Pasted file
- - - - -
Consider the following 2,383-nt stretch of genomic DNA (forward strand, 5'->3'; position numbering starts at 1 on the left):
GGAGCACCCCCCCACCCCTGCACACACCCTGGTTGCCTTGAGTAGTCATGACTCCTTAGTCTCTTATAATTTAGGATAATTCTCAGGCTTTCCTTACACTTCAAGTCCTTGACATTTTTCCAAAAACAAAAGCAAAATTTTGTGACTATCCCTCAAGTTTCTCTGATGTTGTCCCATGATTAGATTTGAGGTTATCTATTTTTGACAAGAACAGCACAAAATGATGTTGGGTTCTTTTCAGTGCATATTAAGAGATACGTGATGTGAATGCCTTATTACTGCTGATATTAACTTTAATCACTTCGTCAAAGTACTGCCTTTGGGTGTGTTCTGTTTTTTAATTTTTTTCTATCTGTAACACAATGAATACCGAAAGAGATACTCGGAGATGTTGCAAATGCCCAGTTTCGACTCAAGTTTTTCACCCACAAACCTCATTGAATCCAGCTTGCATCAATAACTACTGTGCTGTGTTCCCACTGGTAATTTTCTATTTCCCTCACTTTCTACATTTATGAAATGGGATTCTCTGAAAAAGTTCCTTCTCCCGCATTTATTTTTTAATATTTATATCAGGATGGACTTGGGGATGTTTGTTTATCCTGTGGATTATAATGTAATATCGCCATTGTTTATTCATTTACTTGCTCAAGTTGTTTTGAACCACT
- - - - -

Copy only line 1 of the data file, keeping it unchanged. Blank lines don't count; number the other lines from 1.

Consider the following 2,383-nt stretch of genomic DNA (forward strand, 5'->3'; position numbering starts at 1 on the left):